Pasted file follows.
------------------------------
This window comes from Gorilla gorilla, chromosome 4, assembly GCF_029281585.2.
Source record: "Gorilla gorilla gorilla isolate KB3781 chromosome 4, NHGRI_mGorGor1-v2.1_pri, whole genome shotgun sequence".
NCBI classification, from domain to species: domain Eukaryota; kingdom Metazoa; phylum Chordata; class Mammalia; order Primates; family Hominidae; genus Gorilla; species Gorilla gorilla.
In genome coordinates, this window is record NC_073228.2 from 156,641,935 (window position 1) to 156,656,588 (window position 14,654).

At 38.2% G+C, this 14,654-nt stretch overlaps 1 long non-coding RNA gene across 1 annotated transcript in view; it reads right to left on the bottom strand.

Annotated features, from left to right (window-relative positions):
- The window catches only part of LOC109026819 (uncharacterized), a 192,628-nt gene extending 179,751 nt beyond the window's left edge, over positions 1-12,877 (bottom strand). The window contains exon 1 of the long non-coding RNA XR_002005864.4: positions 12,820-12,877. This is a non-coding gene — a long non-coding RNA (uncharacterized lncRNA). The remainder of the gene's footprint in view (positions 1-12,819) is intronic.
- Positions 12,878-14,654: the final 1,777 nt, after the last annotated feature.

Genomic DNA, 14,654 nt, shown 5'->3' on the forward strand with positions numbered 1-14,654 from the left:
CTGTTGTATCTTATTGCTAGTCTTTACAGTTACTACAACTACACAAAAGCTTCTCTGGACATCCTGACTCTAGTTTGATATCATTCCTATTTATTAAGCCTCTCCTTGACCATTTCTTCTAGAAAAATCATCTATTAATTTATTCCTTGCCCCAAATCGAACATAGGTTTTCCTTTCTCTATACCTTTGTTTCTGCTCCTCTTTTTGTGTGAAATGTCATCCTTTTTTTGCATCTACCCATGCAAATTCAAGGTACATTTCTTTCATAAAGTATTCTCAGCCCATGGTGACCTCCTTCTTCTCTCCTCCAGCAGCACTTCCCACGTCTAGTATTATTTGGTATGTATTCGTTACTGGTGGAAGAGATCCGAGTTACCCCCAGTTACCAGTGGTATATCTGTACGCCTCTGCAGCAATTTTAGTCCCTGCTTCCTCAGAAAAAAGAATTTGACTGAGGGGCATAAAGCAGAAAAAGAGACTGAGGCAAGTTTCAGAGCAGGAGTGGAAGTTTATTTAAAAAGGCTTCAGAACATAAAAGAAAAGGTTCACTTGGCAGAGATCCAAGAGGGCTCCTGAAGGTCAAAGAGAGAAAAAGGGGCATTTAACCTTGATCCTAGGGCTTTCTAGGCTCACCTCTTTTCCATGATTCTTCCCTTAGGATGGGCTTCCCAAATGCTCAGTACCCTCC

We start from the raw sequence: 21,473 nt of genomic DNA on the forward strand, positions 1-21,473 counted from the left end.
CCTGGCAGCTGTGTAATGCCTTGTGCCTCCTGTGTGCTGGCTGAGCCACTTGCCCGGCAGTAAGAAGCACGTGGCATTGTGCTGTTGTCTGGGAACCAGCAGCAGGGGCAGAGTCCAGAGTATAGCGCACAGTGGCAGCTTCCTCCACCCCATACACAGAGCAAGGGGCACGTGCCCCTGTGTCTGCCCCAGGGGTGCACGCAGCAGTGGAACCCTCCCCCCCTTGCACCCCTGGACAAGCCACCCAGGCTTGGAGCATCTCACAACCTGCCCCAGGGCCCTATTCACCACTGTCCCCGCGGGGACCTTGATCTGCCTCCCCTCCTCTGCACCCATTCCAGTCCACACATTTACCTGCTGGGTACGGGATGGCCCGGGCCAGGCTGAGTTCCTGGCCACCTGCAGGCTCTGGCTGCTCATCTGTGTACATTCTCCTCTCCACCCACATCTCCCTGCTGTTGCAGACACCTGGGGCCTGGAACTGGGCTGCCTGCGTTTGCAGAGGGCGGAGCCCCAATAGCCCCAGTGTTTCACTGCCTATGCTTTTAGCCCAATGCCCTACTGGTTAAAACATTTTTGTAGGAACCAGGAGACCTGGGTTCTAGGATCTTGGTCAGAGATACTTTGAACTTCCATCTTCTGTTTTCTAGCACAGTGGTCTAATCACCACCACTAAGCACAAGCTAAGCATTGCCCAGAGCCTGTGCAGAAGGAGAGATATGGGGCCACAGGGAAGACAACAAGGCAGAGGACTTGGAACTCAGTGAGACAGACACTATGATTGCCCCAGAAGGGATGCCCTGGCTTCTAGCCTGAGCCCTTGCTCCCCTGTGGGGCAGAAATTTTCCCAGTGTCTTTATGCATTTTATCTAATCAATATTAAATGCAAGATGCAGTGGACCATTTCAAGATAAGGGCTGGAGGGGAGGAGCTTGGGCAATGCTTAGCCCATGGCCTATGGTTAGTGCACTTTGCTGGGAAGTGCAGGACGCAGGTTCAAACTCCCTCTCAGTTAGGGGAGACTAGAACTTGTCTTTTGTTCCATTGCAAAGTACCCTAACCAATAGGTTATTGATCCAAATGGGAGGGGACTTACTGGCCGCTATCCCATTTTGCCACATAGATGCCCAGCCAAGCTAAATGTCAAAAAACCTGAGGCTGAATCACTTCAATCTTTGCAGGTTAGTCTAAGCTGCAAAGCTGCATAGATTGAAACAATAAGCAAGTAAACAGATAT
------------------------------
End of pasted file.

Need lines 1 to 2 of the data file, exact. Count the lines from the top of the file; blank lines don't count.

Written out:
This window comes from Gorilla gorilla, chromosome 4, assembly GCF_029281585.2.
Source record: "Gorilla gorilla gorilla isolate KB3781 chromosome 4, NHGRI_mGorGor1-v2.1_pri, whole genome shotgun sequence".